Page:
The Health and Human Services Administration has announced that it will provide $485 million in grants to all 50 states to help combat the opioid epidemic and foster addiction recovery, and Pennsylvania will be receiving the fourth largest amount.
The grants were made available through the 21st Century Cures Act, bipartisan legislation that passed in December 2015. The first of two rounds of funding will be provided by the act and will be administered by the Substance Abuse and Mental Health Services Administration through State Targeted Response to the Opioid Crisis Grants.
The amount allocated to each state was determined by a variety of factors. According to Pennsylvania Physician General Rachel Levine, MD, the state received such significant funding thanks to their high-quality proposal, as well as a significant overdose crisis that she identifies as “the biggest public health care crisis in Pennsylvania right now.”
The Center for Disease Control and Prevention identified Pennsylvania as one of the states that experienced a statistically significant increase in death rates from a drug overdose from 2014 to 2015. In 2016, the state worked hard to combat addiction and overdose using a variety of strategies. Levine issued a standing order for Naloxone, the life-saving opioid overdose reversal medicine, allowing any resident of the state to obtain the medication. The state also worked toward implementation of a Prescription Drug Monitoring Program (PDMP) that aims to prevent doctor shopping.
She said some of the funds would go toward expanding programs like the PDMP, as well as increasing access to addiction recovery treatment, with significant efforts to coordinate Medication-Assisted Treatment (MAT) addiction recovery programs. The goal is to create a “hub-and-spoke model that utilizes the health system’s addiction centers and their network to expand access to MAT, not only for urban but also suburban Pennsylvania,” she said.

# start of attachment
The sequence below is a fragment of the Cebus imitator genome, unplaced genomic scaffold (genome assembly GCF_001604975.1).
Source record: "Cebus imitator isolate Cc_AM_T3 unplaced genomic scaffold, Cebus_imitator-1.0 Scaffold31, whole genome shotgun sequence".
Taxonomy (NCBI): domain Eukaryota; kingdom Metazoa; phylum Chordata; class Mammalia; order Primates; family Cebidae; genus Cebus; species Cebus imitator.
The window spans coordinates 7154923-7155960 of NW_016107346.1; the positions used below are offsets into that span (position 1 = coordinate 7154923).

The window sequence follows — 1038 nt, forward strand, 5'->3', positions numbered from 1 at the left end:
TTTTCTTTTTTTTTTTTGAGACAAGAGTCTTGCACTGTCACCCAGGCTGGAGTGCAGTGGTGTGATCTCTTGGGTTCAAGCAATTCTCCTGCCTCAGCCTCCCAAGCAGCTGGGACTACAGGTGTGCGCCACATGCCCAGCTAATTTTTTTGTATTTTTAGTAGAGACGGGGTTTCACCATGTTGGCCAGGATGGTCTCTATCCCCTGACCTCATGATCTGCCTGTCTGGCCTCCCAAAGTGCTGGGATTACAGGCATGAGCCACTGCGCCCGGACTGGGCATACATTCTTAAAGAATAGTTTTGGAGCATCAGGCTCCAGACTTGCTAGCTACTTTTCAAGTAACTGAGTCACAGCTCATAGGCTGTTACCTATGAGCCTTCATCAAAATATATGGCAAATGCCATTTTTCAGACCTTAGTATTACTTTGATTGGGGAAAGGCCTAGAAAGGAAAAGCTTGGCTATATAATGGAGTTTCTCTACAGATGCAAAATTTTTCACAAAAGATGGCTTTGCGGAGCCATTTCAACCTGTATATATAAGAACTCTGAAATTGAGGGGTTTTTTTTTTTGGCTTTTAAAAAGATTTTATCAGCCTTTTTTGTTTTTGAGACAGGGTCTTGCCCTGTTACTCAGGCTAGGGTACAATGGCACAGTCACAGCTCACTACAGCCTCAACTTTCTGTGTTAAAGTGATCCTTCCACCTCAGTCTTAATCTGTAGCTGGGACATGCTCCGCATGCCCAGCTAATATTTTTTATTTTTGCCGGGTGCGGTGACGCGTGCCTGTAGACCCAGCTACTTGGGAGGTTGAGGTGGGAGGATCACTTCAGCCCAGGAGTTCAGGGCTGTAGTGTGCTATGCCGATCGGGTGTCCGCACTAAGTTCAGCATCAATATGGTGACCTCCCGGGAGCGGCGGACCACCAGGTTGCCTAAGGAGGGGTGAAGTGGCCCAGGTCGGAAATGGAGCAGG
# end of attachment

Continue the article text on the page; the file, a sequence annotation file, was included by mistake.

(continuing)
“We’re working with providers on provider education,” Levine said. “The general term we use for the work we do with providers is opioid stewardship.” She explained that the practice runs parallel to antibiotic stewardship.
“Opioids are essential tools in our medical tool boxes,” Levine said. “However, health care providers must learn to prescribe more judiciously.”
Some funds from the grant will be directed toward further promulgation of prescriber guidelines for opioids and strategies for directing patients towards addiction recovery treatment, such as a warm handoff — the practice of referring and introducing a patient to a behavioral health specialist.
“The road to recovery can be a long one, but with the appropriate care, it can be navigated,” said Dr. Charles Cutler, president of the Pennsylvania Medical Society (PAMED). “Warm handoffs play an important role on this road to recovery. Once a substance abuse disorder is identified, it’s critical for that patient to be placed into the care of experts specializing in treatment and recovery.”
In order to ensure that people receive addiction recovery treatment when needed, PAMED offers Referral to… (continue reading)